When we went to see the gorillas, they made us wait a while first. They claim that their trackers were figuring out where the gorillas had moved to during the night, but I think they were really just decorating all the leaves.
To create a clove hitch, make a loop around a nearby fish. Then make another loop and pass the free end under the second loop before tightening. You can also just create a loop in the free end and slide it over the fish, if the fish is moving slowly enough. Then make another loop the same as the first. Put the second loop over the fish (just above the first loop) and tighten the hitch.
One interesting thing about going to historical zoos is how seldom the buildings, built to house animals, gave any consideration to the animals at all.
Decimus Burton, the first architect of the zoo is on record as being quite upset that his brilliant designs, made so people can appreciate the animals, were being thrown away because, as it turned out, they were also killing the animals that lived there.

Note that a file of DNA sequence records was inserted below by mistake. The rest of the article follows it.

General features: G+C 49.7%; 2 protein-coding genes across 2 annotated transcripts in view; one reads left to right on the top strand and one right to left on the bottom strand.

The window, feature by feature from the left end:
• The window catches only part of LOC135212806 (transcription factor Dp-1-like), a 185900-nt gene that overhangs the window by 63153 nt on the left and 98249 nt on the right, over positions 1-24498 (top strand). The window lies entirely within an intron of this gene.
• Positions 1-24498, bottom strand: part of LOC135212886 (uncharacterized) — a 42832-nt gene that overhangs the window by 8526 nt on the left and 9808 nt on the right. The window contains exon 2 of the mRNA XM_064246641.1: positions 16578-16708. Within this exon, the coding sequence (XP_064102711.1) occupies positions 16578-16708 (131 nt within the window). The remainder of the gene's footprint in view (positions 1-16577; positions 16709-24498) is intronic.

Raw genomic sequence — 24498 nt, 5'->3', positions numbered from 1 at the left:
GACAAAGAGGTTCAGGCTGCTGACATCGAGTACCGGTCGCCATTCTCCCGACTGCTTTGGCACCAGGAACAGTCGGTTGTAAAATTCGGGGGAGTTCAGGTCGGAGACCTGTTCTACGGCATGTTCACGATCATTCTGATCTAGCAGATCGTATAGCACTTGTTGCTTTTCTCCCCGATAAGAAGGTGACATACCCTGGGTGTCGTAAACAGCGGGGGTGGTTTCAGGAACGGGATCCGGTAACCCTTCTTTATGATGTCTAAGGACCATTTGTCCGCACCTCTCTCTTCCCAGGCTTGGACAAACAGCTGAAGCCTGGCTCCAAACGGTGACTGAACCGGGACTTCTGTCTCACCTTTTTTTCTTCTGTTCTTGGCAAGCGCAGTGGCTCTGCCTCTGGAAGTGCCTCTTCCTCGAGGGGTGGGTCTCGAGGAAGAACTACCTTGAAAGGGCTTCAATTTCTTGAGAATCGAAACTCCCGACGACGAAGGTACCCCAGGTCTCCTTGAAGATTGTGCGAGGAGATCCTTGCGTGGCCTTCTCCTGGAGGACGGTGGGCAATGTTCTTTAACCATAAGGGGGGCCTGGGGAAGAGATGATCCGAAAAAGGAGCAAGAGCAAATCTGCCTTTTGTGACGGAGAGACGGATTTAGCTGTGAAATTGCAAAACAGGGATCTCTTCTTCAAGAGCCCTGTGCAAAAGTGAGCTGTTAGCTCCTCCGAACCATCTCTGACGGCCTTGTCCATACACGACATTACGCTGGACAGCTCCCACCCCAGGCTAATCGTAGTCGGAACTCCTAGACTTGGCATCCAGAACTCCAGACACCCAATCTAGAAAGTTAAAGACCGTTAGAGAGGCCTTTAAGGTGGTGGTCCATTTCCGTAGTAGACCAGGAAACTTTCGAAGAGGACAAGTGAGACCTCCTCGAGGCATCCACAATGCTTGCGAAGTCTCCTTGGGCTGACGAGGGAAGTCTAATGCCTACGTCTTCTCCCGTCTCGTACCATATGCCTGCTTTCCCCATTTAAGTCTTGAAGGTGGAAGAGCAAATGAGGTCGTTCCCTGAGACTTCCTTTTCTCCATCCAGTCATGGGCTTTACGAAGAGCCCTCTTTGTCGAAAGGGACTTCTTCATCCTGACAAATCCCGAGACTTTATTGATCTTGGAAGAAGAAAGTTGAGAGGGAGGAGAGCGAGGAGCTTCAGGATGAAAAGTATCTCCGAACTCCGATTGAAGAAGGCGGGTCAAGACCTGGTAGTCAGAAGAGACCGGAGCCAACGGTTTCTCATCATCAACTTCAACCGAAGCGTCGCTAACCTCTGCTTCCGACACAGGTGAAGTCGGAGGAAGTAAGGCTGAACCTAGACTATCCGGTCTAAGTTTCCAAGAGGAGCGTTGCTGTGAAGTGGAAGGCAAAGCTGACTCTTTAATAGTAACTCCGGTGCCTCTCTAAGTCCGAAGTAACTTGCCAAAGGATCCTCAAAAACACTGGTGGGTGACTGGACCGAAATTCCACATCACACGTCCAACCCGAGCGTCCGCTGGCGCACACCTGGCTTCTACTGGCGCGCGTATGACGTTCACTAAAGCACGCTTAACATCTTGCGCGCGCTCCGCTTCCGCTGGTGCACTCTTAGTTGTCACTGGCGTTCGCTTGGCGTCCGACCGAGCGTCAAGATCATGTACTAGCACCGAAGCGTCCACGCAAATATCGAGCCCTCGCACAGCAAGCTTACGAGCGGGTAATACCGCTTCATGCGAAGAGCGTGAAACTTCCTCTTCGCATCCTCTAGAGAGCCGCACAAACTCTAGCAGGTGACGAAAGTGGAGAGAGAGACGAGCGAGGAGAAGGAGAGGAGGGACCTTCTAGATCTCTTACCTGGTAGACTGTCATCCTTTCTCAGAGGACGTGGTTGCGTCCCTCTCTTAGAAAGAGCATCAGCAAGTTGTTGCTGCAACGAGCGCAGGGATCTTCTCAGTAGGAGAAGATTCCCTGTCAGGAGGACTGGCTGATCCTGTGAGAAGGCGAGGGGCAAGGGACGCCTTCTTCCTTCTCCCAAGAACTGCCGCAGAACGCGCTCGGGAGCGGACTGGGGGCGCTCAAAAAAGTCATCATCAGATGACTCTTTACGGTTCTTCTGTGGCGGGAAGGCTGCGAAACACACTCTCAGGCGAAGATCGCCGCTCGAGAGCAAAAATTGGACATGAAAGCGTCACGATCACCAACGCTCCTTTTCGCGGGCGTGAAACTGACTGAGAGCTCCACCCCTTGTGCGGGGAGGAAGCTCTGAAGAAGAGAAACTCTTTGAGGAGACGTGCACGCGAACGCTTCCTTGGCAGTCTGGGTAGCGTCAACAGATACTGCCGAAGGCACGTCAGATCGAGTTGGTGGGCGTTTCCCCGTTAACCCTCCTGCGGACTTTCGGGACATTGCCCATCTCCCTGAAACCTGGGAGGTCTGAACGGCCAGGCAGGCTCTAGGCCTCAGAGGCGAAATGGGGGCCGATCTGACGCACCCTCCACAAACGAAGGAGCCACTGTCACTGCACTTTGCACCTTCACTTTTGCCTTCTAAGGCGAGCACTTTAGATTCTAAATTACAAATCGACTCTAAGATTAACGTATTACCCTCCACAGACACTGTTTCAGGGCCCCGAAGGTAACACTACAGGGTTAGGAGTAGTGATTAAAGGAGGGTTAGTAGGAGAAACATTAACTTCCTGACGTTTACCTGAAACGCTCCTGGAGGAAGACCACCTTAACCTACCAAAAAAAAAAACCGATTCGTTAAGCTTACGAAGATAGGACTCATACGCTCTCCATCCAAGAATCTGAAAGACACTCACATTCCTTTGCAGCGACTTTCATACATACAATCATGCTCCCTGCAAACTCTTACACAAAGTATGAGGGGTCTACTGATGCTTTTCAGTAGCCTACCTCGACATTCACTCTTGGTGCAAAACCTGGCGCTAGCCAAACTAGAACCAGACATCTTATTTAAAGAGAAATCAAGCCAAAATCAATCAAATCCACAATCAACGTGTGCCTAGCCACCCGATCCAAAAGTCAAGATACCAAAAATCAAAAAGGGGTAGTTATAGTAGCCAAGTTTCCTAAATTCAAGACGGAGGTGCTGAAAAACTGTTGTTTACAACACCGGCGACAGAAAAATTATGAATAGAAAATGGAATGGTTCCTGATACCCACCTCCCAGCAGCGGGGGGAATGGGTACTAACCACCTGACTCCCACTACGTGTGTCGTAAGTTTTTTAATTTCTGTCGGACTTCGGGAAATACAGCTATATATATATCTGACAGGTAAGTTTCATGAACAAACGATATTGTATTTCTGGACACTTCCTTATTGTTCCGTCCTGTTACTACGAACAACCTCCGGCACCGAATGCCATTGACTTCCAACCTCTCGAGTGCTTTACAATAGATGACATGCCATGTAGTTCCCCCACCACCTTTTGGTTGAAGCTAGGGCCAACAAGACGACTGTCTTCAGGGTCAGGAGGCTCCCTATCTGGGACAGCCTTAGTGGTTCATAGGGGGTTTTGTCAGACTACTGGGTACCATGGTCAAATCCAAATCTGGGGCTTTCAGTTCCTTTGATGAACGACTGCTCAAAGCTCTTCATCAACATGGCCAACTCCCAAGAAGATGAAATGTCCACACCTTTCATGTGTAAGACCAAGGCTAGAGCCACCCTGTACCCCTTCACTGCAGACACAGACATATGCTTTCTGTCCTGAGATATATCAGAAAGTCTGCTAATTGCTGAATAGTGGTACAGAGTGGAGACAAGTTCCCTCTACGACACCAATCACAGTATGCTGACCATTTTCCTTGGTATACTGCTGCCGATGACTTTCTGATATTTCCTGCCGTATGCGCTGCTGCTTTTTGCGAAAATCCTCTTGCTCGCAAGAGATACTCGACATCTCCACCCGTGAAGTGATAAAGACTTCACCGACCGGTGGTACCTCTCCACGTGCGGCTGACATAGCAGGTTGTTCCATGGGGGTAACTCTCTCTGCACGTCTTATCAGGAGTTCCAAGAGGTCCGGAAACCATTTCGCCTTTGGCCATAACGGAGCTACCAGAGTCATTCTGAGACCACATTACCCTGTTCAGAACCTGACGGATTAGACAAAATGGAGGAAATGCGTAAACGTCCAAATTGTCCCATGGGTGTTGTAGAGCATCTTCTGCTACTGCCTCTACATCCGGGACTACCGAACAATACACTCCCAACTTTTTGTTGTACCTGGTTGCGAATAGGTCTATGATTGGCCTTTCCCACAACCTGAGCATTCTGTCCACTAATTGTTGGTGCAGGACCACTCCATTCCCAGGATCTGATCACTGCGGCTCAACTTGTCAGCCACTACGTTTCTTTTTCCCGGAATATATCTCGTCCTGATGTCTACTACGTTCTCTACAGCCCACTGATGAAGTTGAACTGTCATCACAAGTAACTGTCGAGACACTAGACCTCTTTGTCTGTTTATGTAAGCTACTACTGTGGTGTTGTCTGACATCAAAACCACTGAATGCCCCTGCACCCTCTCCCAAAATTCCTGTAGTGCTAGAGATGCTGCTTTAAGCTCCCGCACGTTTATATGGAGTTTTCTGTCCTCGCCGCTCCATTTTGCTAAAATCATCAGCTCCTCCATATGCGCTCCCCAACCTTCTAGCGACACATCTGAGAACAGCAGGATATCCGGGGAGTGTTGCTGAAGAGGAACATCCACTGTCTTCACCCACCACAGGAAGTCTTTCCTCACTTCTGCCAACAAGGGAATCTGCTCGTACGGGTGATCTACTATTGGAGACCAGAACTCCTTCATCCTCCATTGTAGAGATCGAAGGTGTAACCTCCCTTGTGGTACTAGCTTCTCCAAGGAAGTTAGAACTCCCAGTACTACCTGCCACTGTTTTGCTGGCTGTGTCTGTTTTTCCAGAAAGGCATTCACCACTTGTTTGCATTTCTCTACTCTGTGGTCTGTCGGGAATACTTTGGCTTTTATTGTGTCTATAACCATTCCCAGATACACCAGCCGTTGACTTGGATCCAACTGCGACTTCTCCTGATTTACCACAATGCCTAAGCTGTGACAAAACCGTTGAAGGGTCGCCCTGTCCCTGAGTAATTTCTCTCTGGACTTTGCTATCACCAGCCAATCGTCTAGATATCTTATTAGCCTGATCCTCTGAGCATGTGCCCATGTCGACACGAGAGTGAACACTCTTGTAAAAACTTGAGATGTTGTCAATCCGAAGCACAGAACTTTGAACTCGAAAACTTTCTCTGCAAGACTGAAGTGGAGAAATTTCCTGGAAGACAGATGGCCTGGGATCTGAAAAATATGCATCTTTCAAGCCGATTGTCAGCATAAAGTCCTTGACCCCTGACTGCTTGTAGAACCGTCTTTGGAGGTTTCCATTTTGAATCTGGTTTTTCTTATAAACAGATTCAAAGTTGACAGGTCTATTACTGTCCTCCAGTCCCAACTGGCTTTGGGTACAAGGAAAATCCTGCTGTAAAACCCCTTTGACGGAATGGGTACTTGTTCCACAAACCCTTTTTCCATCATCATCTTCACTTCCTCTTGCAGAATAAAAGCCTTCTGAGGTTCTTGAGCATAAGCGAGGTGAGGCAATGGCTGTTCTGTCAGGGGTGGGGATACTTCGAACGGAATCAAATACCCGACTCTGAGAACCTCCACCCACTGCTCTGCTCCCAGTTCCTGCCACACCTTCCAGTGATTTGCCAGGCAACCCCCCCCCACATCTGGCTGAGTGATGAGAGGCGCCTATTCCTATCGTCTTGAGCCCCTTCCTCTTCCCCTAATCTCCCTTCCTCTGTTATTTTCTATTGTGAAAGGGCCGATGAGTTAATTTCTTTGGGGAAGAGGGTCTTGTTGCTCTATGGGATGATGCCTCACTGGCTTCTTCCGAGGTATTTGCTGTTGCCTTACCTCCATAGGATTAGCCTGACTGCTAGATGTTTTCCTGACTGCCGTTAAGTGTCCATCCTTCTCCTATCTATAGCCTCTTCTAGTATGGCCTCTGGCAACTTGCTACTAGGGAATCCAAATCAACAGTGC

While not as bad as that, this aviary has also reached the end of its useful life and there were signs up about how the zoo planned to replace it soon.
The more we learn, the more we realize just how wrong we were when we thought we knew what we were doing. I think this is true in all fields, but more apparent in the world of zoos.
I seldom post other people’s photos, much less photos of other people’s photos.
However, I have to mention that a little over 100 years ago, the largest lizard – with a massively infectious, poisonous, *and* venomous bite (to the point that a bite is often a death sentence, even with modern medical technology, with people dying of infection even years after the bite) came to the London Zoo … and small children got to pet it.
These spiders have gathered together on the 265th* anniversary of the Weenen Massacre to discuss the complexities of colonization and how seldom those in power personally feel the impact of their decisions.